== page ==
Go-slowers are alarmed that the city and county intend to move forward with a study of the prospects for turning The Pyramid into a casino "without exploring alternatives."
Alternatives? Where have they been for the last 15 years?
Certainly not paying attention. Otherwise they would remember John Tigrett, Isaac Tigrett, the Hard Rock Cafe, Sidney Shlenker, Rakapolis, the College Football Hall of Fame, hidden crystals, Disney on Ice, the WWF, the inclinator, Bill Morris, Jim Rout, Willie Herenton, the University of Memphis, Marius Penczner, Island Earth Park, Ed Armentrout, NARAS, Michael Greene, the Grammy museum, the Titanic exhibit, Wonders, Dick Hackett, John Calipari, Michael Heisley, the Grizzlies, and Alan Freeman.
Every one of those people took their best shot at getting maximum mileage out of The Pyramid. All of those attractions have been tried or seriously proposed since 1988 when The Pyramid was designed. Let's look at them again, starting with the most recent.
Alan Freeman and SMG manage The Pyramid and 157 other facilities worldwide. Freeman has booked family shows, concerts, fights, graduations, ballgames, elephants, monster trucks, wrestlers, rappers, you name it. Last weekend The Pyramid was dark while Wynonna played the Botanic Garden, Blues Traveler was at Mud Island, and Ray Charles was in Tunica. Add FedExForum to the mix next year, and The Pyramid does not have a bright future as a first-choice concert and entertainment venue.
The University of Memphis has been a partner in The Pyramid, sometimes reluctantly, since its inception. Three presidents, four basketball coaches, and two athletic directors have taken their best shot at filling it. It will be a surprise if the U of M doesn't follow the Grizzlies to FedExForum, which everyone agrees will be a superior facility. The Pyramid does not have a bright future as a college basketball arena.
Michael Heisley and the Grizzlies moved to Memphis from Vancouver and will play in The Pyramid for a third and final season in 2003-2004. The NBA, Heisley, and the Grizzlies' local owners insisted that The Pyramid is not up to NBA standards, hence the $250 million FedExForum. The Pyramid does not have a future as a professional basketball arena.
The Wonders series was moved to the lower level of The Pyramid during the Convention Center renovation, which is now complete. Wonders is taking a year off in 2003. The head of Wonders is former Memphis mayor Dick Hackett, who knows a little about marketing, salesmanship, and The Pyramid because it was built on his watch. The Pyramid does not have a future as a permanent home for cultural exhibitions.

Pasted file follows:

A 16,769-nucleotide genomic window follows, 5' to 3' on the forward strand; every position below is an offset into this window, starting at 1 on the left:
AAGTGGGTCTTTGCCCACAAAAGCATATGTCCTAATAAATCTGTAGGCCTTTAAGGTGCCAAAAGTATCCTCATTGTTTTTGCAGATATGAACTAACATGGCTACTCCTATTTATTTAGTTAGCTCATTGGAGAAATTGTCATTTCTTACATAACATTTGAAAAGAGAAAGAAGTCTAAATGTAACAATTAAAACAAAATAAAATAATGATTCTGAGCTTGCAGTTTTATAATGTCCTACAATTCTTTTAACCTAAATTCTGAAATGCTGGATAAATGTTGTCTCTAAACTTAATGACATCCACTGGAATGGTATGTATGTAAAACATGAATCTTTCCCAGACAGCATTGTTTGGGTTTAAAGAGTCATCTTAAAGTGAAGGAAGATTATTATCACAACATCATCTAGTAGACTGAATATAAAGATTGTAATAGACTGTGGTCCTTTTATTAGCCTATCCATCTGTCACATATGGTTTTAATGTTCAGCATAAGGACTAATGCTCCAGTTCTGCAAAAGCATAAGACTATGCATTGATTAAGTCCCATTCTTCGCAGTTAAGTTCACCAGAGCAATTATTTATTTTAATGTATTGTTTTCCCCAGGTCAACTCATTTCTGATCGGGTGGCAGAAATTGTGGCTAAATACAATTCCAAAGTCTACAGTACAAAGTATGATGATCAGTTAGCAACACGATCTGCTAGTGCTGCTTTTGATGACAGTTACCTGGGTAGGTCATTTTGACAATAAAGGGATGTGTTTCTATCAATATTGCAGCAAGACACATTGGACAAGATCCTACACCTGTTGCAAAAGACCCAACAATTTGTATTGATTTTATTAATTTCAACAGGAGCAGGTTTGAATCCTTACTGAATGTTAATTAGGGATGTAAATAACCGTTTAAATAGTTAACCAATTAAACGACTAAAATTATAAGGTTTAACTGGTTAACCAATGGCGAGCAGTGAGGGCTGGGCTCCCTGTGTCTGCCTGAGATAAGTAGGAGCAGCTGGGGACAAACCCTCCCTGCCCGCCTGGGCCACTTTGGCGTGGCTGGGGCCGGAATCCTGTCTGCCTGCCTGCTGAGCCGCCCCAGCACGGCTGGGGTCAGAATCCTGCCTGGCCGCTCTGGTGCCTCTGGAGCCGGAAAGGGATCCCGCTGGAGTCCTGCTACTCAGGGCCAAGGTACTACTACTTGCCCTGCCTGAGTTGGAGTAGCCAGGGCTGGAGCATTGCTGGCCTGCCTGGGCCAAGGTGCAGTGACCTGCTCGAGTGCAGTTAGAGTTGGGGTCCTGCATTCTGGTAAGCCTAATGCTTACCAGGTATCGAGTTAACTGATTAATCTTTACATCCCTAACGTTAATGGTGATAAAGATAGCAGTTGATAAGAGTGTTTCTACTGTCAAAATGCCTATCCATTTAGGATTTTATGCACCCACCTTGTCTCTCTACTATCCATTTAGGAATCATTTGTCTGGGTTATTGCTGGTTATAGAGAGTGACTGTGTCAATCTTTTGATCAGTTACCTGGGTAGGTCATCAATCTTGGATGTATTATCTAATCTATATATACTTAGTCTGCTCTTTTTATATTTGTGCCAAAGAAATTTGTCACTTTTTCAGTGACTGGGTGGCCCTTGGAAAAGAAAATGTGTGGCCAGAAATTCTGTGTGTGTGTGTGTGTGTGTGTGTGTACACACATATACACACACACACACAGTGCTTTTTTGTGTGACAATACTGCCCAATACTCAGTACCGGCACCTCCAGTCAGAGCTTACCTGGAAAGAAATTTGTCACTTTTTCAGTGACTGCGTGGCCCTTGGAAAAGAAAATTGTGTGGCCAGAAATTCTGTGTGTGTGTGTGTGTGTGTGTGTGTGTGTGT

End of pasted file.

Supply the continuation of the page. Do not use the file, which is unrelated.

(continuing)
NARAS and its president at the time, Michael Greene, looked at The Pyramid from 1998 to 2000 as a potential home for a Grammy museum. Ed Armentrout, then head of the Center City Commission, and downtown developer Henry Turley also worked on it, assisted by some of the best architects, investment bankers, and real estate pros in Memphis and several out-of-town consultants. The conclusion: The Pyramid does not have a future as a music museum.
In 1995, Marius Penczner went to the city and county with a proposal for a high-tech attraction at The Pyramid called Island Earth Park. Penczner had a national reputation for creative advertising in political campaigns, credentials, contacts, videos, renderings, and feasibility studies. Conclusion: The Pyramid does not have a future as a privately operated high-tech theme park.
Former Shelby County mayor Bill Morris helped bring International Paper to Memphis and kept St. Jude Children's Research Hospital from moving to St. Louis. He's raised millions of dollars for political candidates, the U of M, and charities. Morris was mayor when The Pyramid was proposed and spent four years figuring out what to do with it.
Sidney Shlenker came to Memphis in 1989 to develop attractions inside The Pyramid. Shlenker's reputation was tarnished in his later years, but before that he was a player in pro sports promotion in Houston and Denver. He spent two years trying to get private financing for an inclinator and to develop Egyptian-themed attractions dubbed Rakapolis at The Pyramid and Mud Island. With all his contacts and experience and with his personal reputation at stake, he failed.
John Tigrett was the father of The Pyramid. His son Isaac was co-founder of the Hard Rock Cafe and interested enough in The Pyramid to hide New Age crystals in its apex. John's wife Pat is responsible for the bridge lighting and the Blues Ball. Their close friend Fred Smith is founder of FedEx and was the first chairman of the Pyramid Public Building Authority. With all their clout and connections, the best they could do for The Pyramid was ... Sidney Shlenker.
Now comes Lakes Entertainment with a proposal to do a nonbinding study of casino gambling at no charge to the city or county. If another casino company ever operates an exclusive casino in The Pyramid, that company -- not the city or county -- would pay Lakes $20 million. That's a lot of money, but Boyd Gaming, the owner of Sam's Town Casino in Tunica, paid $25 million for its site 10 years ago, and it has eight competitors.
What exactly do the go-slows think has been overlooked? If there are investors out there willing to take over a 30-story pyramid-shaped fixer-upper with 20,000 cramped seats, no elevators, and a $28 million mortgage, where are they?